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Sweetbit Candy Dispenser Proves Efficiency and Practicality of Using Bitcoin as a Currency

Sweetbit Candy Dispenser Proves Efficiency and Practicality of Using Bitcoin as a Currency

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David Knezic finished building a machine called Sweetbit on 27 May 2018 which dispenses candy in exchange for Bitcoin, and it proves the practicality, efficiency, and seamlessness of using Bitcoin as a currency. The video demonstrating Sweetbit can be found in the below tweet:

In the video, David Knezic scans a QR code attached to the Sweetbit machine with a Bitcoin wallet on his mobile phone, and this instantly tells his wallet which address to send the Bitcoin to. Using QR codes is an excellent way to avoid errors when sending Bitcoin, since missing one letter or number in a Bitcoin address can result in your Bitcoin payment getting lost.

He then enters the amount he wants to pay for the candy, in this example he uses 1 Swiss Franc (CHF). The transaction fee is 0.09 CHF, which is a bit less than the current average transaction fee of 0.19 CHF (USD and CHF are at parity as of this writing). Bitcoin transaction fees have been much higher than this in the recent past, and in general, a solution like the Lightning Network is needed to ensure Bitcoin micropayments will be feasible over a long term.

Within seconds of sending the Bitcoin, the Sweetbit machine dispenses the candy, showing just how incredibly fast and seamless a Bitcoin transaction can be. David Knezic designed it so that it dispenses exactly how much candy you pay for. Sweetbit uses information directly from to see if any payments come in, and is set to dispense candy as soon as a transaction comes in and does not wait for any confirmations.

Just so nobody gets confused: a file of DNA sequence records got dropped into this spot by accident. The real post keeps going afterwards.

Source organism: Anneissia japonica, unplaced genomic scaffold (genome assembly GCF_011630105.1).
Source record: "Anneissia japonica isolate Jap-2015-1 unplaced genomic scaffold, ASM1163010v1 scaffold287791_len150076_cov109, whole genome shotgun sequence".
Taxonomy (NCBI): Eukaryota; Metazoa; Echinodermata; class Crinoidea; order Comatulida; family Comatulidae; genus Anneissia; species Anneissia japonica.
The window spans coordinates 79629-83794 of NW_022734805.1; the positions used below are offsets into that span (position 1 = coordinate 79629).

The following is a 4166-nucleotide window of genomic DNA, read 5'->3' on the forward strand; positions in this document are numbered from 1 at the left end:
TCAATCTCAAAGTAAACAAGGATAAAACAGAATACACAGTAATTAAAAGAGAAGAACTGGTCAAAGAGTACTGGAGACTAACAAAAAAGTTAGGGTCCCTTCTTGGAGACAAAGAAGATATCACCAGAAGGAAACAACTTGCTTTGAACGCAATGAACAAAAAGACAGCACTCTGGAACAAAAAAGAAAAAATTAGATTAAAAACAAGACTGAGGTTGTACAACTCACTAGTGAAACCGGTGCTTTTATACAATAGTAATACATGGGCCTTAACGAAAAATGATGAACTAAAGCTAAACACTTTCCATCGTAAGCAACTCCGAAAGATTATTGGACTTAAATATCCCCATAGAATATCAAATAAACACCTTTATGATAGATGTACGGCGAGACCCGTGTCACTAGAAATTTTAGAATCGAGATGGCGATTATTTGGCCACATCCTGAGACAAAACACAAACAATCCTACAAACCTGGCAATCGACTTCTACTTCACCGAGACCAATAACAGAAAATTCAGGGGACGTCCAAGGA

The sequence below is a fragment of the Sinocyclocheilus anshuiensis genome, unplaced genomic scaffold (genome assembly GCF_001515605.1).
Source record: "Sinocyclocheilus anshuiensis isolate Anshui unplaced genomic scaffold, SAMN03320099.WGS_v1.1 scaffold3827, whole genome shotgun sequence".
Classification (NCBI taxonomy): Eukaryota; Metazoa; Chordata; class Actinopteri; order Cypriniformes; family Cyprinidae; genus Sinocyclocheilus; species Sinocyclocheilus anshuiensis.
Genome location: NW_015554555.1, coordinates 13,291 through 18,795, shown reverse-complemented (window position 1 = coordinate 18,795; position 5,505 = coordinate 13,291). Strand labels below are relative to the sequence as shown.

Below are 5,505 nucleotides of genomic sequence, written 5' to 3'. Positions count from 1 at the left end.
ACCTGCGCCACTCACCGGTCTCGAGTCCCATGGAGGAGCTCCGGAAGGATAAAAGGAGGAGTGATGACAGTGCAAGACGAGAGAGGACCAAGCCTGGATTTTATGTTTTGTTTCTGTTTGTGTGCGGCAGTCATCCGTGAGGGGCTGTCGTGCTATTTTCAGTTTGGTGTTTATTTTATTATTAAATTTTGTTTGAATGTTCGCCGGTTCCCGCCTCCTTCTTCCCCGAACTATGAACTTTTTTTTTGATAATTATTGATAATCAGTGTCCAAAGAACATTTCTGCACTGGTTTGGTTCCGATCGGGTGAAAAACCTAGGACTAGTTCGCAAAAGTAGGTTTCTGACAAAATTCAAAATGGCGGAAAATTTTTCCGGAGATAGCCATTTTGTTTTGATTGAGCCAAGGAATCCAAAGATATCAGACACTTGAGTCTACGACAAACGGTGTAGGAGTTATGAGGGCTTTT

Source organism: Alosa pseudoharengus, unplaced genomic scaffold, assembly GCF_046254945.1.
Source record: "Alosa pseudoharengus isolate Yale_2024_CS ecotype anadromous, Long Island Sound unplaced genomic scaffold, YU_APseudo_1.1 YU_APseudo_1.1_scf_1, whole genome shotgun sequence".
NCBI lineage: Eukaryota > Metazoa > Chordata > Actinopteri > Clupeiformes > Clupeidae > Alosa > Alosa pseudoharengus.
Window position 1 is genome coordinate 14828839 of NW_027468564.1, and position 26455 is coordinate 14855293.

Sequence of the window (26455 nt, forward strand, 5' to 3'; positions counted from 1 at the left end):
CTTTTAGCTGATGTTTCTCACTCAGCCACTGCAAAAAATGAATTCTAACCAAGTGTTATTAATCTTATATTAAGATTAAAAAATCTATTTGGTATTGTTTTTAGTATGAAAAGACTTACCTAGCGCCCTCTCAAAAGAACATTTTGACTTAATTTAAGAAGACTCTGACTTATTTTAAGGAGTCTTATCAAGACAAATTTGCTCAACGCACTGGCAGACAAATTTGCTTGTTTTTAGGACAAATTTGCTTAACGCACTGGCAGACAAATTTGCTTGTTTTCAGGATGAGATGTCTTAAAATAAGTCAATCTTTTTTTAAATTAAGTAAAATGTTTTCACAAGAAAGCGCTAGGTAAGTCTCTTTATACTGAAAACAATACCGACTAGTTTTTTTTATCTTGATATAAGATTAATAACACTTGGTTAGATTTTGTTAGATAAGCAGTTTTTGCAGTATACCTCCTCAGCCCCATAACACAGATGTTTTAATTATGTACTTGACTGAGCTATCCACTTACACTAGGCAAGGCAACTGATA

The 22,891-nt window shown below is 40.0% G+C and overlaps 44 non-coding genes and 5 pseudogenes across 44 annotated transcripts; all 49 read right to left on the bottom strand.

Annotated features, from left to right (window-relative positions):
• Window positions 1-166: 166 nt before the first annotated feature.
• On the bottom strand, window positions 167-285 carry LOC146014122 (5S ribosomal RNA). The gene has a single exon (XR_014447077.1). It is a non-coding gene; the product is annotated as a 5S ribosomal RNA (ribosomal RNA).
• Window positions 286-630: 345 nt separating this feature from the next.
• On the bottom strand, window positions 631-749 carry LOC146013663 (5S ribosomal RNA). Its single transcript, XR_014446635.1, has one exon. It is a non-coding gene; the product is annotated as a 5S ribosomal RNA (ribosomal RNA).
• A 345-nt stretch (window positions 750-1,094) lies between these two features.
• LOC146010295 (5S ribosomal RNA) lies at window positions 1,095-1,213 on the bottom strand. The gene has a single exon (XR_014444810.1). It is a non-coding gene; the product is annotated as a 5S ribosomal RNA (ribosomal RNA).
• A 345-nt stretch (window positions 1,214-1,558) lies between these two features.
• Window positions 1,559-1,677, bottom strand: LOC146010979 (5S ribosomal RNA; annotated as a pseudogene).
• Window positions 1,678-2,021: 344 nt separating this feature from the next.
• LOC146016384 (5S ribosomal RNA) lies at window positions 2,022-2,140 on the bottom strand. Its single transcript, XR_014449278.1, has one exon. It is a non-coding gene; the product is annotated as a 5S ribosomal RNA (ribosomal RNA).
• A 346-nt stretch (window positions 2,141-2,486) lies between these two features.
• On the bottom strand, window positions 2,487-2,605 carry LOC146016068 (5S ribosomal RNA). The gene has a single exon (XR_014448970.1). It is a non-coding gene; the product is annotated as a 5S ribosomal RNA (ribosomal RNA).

Most merchants wait for at least 1 confirmation on a Bitcoin transaction before giving a customer the goods or services they paid for, to prevent being scammed by double spend transactions from a 51% attack. Realistically though a 51% attack would take an incredible amount of mining power to perform successfully, and it is unfathomable that someone would do a 51% attack to rip off a candy machine. Generally, for micropayments like candy, coffee, and beer there is no need to wait for confirmations.

David Knezic made the code for Sweetbit open source and released it on GitHub. He says he is looking to develop a similar program which uses the Bitcoin Lightning Network, which can process far more transactions per second at a lower fee.

This sort of technology is what’s needed for Bitcoin to become a global currency. The Sweetbit video shows how Bitcoin can be more efficient than cash or card. With Bitcoin, you can simply scan a QR code with your phone and purchase a product instantly.

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